A Storm of Witchcraft

A Storm of Witchcraft

The Salem Trials and the American Experience

Book - 2014
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"Beginning in January 1692, Salem Village in colonial Massachusetts witnessed the largest and most lethal outbreak of witchcraft in early America. Villagers--mainly young women--suffered from unseen torments that caused them to writhe, shriek, and contort their bodies, complaining of pins stuck into their flesh and of being haunted by specters. Believing that they suffered from assaults by an invisible spirit, the community began a hunt to track down those responsible for the demonic work. The resulting Salem Witch Trials, culminating in the execution of 19 villagers, persists as one of the most mysterious and fascinating events in American history. Historians have speculated on a web of possible causes for the witchcraft that stated in Salem and spread across the region-religious crisis, ergot poisoning, an encephalitis outbreak, frontier war hysteria--but most agree that there was no single factor. Rather, as Emerson Baker illustrates in this seminal new work, Salem was "a perfect storm": a unique convergence of conditions and events that produced something extraordinary throughout New England in 1692 and the following years, and which has haunted us ever since. Baker shows how a range of factors in the Bay colony in the 1690s, including a new charter and government, a lethal frontier war, and religious and political conflicts, set the stage for the dramatic events in Salem. Engaging a range of perspectives, he looks at the key players in the outbreak--the accused witches and the people they allegedly bewitched, as well as the judges and government officials who prosecuted them--and wrestles with questions about why the Salem tragedy unfolded as it did, and why it has become an enduring legacy." -- Amazon.com viewed on October 9, 2014.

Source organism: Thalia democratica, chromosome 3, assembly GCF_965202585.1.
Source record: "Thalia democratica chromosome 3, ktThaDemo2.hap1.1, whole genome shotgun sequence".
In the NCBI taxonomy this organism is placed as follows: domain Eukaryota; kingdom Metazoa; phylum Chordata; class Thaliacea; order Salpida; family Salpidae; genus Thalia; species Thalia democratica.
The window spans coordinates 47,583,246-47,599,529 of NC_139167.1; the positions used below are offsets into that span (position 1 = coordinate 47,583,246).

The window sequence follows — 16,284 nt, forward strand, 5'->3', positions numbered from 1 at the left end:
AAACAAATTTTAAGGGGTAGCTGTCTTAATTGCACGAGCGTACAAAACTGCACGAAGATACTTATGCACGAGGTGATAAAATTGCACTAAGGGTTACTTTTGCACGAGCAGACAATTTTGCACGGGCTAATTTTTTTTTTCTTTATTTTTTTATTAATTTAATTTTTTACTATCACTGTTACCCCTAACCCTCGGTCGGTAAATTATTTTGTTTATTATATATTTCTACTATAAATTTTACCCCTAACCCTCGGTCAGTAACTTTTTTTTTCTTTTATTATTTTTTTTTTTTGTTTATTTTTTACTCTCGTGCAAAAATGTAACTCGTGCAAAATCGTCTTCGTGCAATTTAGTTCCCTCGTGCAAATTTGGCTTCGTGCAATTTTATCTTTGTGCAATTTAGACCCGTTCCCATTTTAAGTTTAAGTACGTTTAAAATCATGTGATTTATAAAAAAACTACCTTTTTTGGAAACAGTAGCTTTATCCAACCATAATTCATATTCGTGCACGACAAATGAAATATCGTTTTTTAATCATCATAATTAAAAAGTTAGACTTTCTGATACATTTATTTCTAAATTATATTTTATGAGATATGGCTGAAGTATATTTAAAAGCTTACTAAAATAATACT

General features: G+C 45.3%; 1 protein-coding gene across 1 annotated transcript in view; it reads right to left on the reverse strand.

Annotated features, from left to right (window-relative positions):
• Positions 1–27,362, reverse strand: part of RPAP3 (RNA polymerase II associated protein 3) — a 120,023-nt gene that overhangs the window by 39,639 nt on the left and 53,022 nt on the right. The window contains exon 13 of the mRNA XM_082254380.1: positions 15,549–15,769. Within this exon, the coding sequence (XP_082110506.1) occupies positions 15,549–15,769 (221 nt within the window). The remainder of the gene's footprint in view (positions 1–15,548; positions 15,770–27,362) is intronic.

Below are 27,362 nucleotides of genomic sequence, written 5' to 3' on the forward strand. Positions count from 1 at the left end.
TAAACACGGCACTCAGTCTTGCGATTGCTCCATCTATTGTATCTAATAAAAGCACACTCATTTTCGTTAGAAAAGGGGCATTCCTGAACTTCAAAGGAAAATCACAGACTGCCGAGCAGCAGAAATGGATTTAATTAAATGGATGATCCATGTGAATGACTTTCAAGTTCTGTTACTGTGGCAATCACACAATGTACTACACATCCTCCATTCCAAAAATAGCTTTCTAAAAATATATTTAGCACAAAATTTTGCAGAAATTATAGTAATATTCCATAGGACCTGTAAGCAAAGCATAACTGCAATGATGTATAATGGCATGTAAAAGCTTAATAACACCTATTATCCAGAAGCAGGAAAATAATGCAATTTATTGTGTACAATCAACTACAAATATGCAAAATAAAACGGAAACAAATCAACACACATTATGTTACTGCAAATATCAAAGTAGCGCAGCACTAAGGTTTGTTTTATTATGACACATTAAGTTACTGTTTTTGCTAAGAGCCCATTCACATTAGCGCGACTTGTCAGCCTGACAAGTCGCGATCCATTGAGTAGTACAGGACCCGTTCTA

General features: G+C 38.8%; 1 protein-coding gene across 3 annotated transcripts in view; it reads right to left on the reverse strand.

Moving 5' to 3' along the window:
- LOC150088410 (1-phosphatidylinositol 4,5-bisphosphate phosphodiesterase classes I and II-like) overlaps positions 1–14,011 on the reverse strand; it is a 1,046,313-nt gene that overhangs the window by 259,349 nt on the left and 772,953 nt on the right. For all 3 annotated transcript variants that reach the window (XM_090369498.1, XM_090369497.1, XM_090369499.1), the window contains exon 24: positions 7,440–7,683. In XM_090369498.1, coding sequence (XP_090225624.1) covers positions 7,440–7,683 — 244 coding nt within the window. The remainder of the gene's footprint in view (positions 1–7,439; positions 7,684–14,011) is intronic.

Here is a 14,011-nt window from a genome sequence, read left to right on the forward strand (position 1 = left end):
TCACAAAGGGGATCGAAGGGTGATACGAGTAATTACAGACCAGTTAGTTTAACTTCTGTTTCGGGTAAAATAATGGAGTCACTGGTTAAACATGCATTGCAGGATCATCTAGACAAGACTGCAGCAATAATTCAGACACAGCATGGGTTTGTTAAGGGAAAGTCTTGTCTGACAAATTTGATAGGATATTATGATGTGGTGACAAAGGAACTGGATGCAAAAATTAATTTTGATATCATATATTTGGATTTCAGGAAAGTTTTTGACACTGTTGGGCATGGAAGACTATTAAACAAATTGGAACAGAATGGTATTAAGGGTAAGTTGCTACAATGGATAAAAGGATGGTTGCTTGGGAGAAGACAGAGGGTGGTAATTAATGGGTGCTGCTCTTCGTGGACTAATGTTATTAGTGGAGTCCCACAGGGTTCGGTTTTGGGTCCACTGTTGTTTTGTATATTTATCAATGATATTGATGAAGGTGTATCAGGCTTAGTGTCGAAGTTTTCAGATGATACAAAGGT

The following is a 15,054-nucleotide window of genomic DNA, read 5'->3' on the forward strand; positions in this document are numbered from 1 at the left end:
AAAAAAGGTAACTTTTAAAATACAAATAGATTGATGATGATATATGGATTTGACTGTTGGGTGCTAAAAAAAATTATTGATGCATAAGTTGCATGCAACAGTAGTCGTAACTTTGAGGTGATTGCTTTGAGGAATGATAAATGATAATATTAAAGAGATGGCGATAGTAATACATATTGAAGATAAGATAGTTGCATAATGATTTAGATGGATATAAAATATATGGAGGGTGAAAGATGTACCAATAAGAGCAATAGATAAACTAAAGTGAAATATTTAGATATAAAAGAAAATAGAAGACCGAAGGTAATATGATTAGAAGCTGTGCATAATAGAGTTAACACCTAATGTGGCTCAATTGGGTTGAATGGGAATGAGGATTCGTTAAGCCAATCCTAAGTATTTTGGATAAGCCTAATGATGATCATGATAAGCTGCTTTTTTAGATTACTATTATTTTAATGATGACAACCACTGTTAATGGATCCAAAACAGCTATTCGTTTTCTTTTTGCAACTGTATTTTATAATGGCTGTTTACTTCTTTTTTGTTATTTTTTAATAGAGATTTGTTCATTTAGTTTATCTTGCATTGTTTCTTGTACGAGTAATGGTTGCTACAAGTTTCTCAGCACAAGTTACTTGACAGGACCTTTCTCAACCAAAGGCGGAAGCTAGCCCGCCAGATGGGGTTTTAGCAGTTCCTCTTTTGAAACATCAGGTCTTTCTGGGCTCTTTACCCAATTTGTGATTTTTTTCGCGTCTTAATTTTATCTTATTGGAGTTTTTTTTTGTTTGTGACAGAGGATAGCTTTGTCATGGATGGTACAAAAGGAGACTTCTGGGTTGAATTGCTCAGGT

Publisher: New York, NY : Oxford University Press, [2014]
ISBN: 9780199890347
Branch Call Number: 345.744 BAK
Characteristics: xv, 398 p. : ill., maps ; 25 cm.


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Jul 13, 2018

If all you've read about the Salem Witchcraft Trials is 'The Crucible', this book will help you sort out the historical facts from the emotions that the play evoke. After reading this book, you won't see the phrase 'witch hunt' in quite the same way.

I feel this is a comprehensive examination of original source material. The author does a very good job of sorting through extraordinary amounts of documentation to distill the presentation to those facts that help the reader understand the probable motivations of the persons involved in this important, indeed formative, event in the history of what would become the United States of America.

The first three and the last chapters are very easy to follow. The intervening chapters can feel a little weighty with all the facts being presented, but those facts support the conclusions so that the last chapter doesn't just read as opinion.

Our book club gave this unanimous, enthusiastic, thumbs up.


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